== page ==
Here we are on Day 5 of my 21 Days of Transience, pondering what it is that makes somewhere safe…

When, exactly, in the past year did everyone start ending conversations, meetings, calls, emails with ‘stay safe’?

And what does ‘stay safe’ even mean? What’s safe for me might appear astonishingly unsafe and risky to you. I wouldn’t, for example, think twice about breaking the ice on a lake to swim in 1C water, but most people probably would. 

So we all put parameters around ‘safe’ and we all have experiences of thinking everything ticked the box only to find that, actually, it maybe didn’t after all. That our risk assessment has been hijacked, one way or another.

When I was little — as in earliest memories little — our family doctor ran his GP surgery from his front room. Dr McCarthy was Irish and kind and avuncular, the father of 10 children, of whom I always hoped to catch a brief glimpse whenever we visited. That in itself was a marvel to this only child: fancy having one, two, three, four, five….no, nine brothers and sisters!

Dr McCarthy’s consulting room was cosy and permanently untidy with family overflow. That’s where I was taken on the odd occasion when my symptoms were enough to trouble my mother but not enough to get the doctor out. It felt reassuring, that small suburban room, with the doctor’s well-worn stethoscope and old-style under-the-tongue thermometer, and we’d leave with the answers we came for.

Reassuring and, to this child, utterly safe.

But then again…

Outside the street lights have come on. Inside, there’s a glow from beyond the door that’s been left ajar. 

I am propped up on several pillows, on my Dad’s side of the big bed. I’ve been here for what feels like forever now, day and night, rotating from dozing to boredom to exhaustion. Mum pops in and out — more than I am no doubt aware — and sometimes she can’t quite mask her concern.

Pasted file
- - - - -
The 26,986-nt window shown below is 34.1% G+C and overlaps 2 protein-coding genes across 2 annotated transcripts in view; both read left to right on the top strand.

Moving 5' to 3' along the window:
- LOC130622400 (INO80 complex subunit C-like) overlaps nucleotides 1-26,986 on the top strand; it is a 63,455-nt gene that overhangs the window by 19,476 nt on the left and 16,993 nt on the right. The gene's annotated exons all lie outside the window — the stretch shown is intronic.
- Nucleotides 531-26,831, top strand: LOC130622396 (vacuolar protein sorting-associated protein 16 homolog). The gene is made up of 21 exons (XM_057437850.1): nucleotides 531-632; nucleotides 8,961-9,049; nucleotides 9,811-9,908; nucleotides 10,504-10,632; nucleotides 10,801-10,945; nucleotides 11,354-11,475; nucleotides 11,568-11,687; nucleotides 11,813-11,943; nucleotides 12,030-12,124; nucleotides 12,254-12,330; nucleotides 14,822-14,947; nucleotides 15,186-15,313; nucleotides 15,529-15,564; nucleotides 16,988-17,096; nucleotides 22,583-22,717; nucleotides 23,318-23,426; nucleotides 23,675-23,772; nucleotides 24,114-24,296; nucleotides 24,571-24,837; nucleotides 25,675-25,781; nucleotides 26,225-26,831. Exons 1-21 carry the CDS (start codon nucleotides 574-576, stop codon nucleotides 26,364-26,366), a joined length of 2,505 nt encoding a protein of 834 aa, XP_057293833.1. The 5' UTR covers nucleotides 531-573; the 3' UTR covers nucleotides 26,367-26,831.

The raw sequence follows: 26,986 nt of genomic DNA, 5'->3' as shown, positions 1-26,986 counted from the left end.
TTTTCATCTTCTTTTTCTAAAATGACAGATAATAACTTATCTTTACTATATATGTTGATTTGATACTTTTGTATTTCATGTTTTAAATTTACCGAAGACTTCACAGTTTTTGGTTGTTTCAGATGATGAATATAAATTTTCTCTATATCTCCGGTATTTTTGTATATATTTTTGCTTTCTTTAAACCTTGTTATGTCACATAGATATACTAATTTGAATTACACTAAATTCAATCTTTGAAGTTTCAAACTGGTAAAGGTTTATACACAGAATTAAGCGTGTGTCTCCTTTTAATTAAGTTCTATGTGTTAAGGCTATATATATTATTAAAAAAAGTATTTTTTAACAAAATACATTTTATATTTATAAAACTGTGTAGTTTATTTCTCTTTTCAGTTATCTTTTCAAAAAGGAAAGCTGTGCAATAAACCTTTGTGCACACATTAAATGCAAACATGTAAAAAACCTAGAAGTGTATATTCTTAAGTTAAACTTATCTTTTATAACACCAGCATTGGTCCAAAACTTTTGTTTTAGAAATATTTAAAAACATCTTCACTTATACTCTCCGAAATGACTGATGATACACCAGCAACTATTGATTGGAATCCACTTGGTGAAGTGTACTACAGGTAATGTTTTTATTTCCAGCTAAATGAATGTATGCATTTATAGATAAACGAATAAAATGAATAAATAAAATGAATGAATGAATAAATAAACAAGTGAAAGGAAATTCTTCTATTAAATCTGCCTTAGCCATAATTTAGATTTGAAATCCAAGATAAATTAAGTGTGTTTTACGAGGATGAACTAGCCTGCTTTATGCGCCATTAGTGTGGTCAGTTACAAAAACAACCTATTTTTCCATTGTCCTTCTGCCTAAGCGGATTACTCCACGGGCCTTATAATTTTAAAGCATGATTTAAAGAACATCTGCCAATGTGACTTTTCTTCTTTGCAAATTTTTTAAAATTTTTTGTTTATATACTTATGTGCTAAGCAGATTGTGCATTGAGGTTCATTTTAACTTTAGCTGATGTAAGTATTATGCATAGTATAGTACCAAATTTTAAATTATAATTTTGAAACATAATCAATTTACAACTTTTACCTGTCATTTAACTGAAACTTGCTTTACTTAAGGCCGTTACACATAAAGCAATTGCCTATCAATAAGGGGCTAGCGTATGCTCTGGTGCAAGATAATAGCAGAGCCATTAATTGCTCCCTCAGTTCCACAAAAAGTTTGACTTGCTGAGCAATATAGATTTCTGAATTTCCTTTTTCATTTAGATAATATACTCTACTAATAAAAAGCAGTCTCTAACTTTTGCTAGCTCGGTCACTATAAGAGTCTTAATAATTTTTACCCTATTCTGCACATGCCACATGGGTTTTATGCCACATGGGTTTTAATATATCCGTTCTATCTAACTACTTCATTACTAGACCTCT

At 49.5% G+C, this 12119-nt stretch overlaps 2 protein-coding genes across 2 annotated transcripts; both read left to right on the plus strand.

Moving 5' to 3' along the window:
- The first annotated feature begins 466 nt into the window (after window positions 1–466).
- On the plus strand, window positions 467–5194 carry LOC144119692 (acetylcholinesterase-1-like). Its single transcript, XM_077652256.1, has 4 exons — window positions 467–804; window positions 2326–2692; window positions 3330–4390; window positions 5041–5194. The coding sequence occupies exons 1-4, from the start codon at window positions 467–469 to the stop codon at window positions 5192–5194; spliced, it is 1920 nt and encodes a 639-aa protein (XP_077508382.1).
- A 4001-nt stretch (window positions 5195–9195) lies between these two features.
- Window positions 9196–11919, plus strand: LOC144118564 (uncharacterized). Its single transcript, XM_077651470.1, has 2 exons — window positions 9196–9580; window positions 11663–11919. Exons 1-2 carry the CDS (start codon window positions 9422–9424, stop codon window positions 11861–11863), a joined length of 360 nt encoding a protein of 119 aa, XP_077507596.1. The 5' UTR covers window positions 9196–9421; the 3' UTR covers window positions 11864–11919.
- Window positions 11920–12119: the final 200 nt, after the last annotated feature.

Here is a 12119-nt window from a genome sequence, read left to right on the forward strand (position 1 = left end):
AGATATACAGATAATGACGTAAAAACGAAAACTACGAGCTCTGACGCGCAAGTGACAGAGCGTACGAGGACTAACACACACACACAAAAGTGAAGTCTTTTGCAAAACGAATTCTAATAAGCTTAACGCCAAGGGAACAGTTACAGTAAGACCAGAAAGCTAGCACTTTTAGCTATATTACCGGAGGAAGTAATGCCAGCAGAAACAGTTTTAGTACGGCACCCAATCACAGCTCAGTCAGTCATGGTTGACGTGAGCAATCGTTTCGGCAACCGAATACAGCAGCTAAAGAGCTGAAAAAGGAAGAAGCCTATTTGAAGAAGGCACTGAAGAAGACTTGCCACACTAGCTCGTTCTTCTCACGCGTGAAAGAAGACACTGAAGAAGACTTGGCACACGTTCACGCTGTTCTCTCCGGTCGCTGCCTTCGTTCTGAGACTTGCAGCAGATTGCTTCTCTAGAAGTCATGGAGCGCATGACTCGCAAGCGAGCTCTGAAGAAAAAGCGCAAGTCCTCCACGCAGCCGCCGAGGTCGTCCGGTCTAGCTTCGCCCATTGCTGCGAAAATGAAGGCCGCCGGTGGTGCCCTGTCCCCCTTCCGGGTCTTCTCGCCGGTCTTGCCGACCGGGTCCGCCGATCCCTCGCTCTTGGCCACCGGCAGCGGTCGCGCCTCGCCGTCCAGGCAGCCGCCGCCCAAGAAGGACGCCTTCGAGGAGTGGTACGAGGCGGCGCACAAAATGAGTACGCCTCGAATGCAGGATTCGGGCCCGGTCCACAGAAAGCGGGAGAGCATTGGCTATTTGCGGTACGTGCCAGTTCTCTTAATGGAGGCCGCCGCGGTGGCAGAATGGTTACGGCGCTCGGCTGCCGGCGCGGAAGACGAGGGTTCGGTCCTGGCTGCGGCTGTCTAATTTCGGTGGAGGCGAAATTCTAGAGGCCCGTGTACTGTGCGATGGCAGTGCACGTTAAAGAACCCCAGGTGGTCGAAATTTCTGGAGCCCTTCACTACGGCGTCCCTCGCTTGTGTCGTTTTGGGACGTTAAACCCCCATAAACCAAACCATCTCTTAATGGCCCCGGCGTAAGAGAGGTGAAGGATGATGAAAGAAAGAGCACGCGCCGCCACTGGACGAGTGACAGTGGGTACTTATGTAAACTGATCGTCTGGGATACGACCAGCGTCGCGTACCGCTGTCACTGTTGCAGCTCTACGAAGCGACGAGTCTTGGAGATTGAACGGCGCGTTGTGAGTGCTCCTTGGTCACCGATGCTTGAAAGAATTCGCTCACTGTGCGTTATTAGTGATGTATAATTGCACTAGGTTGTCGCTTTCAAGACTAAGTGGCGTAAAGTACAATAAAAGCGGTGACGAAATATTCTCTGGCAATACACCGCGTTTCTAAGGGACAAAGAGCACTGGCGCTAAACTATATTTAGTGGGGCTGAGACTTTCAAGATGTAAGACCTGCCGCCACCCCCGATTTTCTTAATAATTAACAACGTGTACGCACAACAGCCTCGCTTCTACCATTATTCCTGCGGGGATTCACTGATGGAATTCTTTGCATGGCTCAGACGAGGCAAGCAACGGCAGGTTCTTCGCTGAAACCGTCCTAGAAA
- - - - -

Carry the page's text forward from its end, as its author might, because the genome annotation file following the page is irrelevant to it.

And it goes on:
Spread over me is a folded towel, to protect the sheet and blankets if the next round of coughing does not end well.

I am six at most and I have whooping cough. 

My mother’s concern is matched by Dr McCarthy’s. It’s the late 1950s and at first he reassures my parents that I have something else, something that isn’t whooping cough. 

It’s just a very nasty bug, he says, with a very nasty cough.

But in the end — a few weeks in — he has to concede that there is actually nothing else it could be. He’s so sorry, so very, very sorry, but it seems to be an exceptionally bad case. 

In all, I am off school for nearly eight weeks and the sickest I’ve ever been in my life. I recall in gruesome detail how those coughing fits unfolded and — young as I was — how utterly wiped out I felt for weeks and weeks afterwards. 

Meanwhile, gentle, caring Dr McCarthy is left scratching his head. He’s never seen the like, he tells my parents, because he’s seen to it himself that I’ve had all my jabs.

What this experience taught us all is that just because something is safe and effective for most people doesn’t mean it’s safe and effective for everyone. That just because someone reassures you there’s nothing to worry about doesn’t mean it’s wrong to be persistent and keep asking questions, as my parents were undoubtedly forced to do. 

They acted in good faith by having me vaccinated, and Dr McCarthy acted in good faith by refusing at first to accept that I could possibly have what I was supposed to be inoculated against. 

All three of them assumed I was perfectly safe but, as it turned out, I wasn’t.

Maybe all of this — still as vivid for me as I have described here — in part lies behind my lifelong unwillingness to take anything at face value, to question everything, to always seek out the raw data, tease out the contradictions, and to look way beyond the headlines.

And, as it goes, to never bid anyone to ‘stay safe’. 

Image: ptwort, iStock